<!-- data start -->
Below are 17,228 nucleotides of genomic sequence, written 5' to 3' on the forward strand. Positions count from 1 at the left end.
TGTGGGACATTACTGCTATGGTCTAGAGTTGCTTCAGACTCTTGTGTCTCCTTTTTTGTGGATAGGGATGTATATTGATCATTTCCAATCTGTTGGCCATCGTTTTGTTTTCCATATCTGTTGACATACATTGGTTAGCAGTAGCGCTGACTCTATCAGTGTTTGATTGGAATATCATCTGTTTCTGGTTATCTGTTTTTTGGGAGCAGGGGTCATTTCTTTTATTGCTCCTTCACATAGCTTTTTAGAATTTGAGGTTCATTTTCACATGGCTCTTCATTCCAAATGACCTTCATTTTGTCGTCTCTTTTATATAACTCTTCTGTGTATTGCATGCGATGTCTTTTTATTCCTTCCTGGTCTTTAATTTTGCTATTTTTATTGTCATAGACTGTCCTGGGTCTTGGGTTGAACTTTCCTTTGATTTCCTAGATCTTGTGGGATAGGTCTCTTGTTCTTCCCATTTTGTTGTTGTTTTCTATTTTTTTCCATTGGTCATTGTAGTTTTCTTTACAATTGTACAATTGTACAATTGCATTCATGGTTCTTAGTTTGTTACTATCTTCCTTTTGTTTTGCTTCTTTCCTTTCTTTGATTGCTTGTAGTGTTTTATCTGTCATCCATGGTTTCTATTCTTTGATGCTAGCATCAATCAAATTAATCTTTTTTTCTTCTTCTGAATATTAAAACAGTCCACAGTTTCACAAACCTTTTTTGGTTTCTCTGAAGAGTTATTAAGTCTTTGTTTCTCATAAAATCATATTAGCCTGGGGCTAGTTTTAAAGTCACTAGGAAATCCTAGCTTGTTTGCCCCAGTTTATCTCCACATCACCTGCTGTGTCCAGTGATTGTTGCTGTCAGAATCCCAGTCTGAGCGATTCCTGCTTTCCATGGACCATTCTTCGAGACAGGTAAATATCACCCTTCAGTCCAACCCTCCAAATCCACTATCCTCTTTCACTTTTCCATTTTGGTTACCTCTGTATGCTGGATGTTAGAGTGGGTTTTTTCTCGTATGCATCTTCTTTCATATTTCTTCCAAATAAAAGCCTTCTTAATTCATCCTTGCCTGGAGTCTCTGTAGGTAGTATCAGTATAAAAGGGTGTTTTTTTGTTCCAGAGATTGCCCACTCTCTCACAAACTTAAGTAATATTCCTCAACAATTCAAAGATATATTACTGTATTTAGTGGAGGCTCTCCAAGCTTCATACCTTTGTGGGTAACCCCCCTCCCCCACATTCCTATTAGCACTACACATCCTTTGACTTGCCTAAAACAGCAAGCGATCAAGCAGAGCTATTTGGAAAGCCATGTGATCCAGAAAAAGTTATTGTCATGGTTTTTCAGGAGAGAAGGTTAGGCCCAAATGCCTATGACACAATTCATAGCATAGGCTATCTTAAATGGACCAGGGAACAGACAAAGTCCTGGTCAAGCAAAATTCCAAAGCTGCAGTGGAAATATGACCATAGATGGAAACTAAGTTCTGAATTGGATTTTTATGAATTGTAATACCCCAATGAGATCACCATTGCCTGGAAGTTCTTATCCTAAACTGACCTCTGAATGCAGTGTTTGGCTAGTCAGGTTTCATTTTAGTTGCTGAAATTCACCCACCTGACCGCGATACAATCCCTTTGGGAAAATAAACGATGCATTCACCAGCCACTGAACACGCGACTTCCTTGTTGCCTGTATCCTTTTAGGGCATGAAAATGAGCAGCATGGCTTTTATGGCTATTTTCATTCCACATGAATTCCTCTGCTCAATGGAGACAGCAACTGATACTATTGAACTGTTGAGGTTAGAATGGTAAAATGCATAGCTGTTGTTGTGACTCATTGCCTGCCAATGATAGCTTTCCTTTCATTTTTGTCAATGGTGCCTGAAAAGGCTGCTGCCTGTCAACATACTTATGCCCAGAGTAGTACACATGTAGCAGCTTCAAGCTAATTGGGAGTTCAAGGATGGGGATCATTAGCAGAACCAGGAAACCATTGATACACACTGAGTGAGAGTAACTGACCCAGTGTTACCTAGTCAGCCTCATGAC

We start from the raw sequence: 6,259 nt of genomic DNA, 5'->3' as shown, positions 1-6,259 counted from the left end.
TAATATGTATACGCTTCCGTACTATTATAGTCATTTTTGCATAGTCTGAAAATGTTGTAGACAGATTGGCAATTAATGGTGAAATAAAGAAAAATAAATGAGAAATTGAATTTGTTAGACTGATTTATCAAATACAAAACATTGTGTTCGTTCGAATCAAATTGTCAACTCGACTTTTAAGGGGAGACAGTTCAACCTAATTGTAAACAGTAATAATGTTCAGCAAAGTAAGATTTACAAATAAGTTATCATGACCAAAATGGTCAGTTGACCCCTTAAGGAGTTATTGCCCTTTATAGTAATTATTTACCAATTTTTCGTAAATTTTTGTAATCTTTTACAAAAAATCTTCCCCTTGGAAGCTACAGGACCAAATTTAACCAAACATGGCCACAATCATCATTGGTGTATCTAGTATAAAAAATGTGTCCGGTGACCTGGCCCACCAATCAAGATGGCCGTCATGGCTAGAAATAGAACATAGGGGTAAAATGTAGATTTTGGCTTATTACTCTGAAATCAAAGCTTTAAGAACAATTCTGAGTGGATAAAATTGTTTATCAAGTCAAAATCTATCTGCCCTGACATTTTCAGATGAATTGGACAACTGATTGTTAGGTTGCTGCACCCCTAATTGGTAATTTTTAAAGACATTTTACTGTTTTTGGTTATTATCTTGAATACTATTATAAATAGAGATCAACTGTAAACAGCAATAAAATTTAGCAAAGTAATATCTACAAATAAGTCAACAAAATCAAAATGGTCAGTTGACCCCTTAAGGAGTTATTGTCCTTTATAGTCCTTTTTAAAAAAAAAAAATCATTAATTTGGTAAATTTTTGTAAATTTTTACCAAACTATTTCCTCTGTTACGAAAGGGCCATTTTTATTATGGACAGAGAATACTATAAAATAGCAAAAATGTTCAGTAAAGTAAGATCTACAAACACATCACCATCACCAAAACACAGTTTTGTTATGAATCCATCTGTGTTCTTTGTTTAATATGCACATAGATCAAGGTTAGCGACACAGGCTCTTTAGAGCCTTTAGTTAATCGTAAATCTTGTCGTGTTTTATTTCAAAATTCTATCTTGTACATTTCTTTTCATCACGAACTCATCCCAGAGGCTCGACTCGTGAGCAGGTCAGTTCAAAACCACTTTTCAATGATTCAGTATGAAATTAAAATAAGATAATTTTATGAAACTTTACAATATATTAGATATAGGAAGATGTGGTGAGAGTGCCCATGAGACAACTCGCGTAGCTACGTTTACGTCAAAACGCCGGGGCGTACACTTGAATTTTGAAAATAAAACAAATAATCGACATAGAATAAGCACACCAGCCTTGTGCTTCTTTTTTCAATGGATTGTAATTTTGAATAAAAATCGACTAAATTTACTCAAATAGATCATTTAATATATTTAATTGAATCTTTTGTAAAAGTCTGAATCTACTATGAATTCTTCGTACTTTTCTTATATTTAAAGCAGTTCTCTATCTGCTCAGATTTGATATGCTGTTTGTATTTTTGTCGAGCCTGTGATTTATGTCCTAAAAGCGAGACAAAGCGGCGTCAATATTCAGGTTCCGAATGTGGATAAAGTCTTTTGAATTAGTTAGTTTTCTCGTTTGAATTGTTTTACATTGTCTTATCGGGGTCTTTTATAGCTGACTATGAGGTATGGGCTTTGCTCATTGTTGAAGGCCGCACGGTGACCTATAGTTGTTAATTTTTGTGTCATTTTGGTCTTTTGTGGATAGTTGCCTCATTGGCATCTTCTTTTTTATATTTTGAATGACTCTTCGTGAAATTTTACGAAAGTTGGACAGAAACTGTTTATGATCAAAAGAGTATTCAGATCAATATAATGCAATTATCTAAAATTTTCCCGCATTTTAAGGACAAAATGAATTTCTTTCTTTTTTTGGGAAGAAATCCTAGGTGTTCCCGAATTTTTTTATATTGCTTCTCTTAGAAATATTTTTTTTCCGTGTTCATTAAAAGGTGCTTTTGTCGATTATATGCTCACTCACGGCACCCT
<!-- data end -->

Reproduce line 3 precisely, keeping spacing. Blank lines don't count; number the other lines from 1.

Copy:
We start from the raw sequence: 6,259 nt of genomic DNA, 5'->3' as shown, positions 1-6,259 counted from the left end.